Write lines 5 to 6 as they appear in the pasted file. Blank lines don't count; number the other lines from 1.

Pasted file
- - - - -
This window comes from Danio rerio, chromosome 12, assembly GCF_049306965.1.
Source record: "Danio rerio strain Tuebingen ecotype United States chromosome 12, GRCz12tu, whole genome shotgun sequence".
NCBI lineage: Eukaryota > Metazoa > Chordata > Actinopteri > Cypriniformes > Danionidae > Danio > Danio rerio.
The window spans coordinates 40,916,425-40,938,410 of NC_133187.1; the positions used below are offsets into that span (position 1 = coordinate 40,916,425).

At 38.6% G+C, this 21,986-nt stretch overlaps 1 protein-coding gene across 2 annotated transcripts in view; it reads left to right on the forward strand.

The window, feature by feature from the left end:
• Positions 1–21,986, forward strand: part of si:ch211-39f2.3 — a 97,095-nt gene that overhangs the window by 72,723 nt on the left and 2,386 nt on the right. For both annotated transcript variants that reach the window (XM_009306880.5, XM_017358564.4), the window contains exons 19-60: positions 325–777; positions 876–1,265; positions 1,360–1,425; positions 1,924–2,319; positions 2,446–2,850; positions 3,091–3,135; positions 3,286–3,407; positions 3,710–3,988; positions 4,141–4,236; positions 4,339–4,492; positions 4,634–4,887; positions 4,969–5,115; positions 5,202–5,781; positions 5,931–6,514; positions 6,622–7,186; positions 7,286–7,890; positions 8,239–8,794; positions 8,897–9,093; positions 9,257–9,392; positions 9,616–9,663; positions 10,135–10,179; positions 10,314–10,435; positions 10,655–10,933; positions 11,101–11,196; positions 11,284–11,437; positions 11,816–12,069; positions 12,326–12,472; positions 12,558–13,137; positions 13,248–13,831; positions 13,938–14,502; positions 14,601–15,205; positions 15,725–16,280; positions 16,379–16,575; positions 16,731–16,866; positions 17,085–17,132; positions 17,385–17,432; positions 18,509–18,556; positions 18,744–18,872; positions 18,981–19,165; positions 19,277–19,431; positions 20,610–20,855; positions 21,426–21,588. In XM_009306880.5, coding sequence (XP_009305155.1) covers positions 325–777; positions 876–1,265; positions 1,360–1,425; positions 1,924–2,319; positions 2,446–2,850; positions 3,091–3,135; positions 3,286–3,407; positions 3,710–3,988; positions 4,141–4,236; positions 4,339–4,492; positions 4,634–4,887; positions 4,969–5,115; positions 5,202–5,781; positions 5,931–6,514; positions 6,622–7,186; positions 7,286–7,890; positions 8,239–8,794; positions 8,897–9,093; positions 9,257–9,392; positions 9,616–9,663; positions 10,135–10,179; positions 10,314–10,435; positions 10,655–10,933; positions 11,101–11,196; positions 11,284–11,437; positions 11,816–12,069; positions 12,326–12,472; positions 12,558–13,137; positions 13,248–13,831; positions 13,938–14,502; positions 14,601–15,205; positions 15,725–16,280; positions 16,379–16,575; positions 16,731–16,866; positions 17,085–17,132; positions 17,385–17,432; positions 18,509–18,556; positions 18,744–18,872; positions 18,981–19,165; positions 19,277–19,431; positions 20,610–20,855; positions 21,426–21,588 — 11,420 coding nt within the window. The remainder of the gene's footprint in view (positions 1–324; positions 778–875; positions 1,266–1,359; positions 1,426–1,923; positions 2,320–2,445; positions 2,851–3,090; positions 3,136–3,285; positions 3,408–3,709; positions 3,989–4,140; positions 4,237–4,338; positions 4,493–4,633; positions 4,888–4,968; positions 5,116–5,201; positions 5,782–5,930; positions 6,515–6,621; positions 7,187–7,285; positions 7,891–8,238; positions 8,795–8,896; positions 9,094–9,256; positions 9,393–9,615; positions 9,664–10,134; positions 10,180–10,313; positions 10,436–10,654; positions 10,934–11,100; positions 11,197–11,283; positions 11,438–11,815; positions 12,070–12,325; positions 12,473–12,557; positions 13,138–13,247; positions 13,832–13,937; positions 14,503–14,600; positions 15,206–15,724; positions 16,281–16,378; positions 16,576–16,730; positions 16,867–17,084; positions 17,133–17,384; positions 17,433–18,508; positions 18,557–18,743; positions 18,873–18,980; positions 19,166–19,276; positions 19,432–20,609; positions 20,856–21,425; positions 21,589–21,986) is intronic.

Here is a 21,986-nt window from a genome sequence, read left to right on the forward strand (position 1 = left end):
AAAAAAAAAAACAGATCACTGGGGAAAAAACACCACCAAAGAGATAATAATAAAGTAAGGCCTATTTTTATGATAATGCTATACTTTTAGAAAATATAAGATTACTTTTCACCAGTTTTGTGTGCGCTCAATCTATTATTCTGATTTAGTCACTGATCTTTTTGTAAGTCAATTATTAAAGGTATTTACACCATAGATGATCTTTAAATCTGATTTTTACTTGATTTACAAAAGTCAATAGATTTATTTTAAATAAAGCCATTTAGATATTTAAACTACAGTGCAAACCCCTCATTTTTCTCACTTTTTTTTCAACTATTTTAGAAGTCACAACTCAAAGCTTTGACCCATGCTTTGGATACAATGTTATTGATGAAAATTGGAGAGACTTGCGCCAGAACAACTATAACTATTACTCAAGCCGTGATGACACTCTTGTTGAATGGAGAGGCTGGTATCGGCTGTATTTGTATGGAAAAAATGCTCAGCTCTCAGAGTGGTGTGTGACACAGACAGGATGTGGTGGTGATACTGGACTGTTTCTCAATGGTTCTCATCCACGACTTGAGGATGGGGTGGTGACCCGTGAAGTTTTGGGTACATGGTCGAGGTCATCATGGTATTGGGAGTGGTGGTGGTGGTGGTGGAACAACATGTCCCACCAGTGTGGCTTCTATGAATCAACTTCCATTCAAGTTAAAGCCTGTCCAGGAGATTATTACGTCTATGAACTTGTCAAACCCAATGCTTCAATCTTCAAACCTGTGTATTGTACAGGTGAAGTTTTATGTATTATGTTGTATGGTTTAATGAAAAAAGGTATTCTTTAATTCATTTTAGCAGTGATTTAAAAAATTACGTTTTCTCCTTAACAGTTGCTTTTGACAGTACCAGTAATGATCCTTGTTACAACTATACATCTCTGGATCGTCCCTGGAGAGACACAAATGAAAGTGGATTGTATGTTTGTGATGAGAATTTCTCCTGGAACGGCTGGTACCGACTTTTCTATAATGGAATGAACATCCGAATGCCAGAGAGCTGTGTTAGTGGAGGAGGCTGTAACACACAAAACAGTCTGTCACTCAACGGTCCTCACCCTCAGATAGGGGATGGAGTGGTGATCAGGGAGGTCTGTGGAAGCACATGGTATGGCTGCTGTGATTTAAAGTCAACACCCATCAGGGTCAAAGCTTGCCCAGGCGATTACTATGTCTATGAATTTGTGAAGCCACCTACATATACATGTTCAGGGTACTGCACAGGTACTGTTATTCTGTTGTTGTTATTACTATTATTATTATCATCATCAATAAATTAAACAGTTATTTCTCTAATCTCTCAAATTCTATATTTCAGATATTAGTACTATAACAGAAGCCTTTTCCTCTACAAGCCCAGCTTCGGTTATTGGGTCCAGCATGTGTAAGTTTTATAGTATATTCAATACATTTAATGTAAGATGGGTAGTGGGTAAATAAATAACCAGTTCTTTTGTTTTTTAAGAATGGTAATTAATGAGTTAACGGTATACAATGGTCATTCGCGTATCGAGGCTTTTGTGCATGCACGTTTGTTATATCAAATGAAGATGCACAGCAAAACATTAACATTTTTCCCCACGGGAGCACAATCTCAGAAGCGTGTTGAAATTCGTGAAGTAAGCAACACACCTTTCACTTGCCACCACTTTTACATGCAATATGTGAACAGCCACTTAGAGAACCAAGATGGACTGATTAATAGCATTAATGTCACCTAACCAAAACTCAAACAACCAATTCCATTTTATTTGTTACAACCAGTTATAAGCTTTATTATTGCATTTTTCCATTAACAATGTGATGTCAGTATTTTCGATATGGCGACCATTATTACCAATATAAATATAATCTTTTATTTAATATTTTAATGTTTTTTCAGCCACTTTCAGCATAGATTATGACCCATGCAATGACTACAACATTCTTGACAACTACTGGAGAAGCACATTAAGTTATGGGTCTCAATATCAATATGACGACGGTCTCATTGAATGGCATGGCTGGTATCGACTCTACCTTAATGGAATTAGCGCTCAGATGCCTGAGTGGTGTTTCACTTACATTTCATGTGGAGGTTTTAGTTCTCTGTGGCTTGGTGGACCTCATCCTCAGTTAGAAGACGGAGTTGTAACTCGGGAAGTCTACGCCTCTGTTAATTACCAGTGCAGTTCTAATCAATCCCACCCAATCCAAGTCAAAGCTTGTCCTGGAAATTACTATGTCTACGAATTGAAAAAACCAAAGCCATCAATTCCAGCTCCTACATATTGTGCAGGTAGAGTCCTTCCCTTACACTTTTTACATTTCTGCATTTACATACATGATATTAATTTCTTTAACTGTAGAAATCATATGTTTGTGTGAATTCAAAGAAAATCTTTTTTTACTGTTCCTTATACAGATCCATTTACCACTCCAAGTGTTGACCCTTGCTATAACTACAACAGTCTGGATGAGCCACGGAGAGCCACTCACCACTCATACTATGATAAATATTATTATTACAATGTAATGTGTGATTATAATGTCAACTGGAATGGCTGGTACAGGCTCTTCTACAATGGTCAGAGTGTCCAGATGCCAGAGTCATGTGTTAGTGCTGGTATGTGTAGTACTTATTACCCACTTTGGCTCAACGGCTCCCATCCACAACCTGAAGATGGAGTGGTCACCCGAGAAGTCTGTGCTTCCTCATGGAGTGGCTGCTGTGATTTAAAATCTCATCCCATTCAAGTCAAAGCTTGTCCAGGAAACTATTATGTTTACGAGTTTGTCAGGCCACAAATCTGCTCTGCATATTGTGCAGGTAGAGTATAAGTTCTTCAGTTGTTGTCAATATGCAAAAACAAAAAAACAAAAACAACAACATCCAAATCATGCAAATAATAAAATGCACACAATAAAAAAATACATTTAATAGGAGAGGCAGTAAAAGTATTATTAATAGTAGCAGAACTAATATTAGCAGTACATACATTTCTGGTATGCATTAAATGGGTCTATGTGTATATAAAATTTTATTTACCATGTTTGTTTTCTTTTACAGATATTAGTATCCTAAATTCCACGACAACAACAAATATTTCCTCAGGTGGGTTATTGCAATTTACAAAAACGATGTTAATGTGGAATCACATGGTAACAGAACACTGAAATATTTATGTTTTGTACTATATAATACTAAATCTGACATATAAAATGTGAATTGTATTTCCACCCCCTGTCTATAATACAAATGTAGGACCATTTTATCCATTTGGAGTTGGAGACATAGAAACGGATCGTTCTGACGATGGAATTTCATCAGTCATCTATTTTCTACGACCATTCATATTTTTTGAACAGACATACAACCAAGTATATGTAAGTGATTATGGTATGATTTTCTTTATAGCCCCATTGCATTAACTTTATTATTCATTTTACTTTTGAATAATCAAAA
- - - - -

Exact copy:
At 38.6% G+C, this 21,986-nt stretch overlaps 1 protein-coding gene across 2 annotated transcripts in view; it reads left to right on the forward strand.

The window, feature by feature from the left end: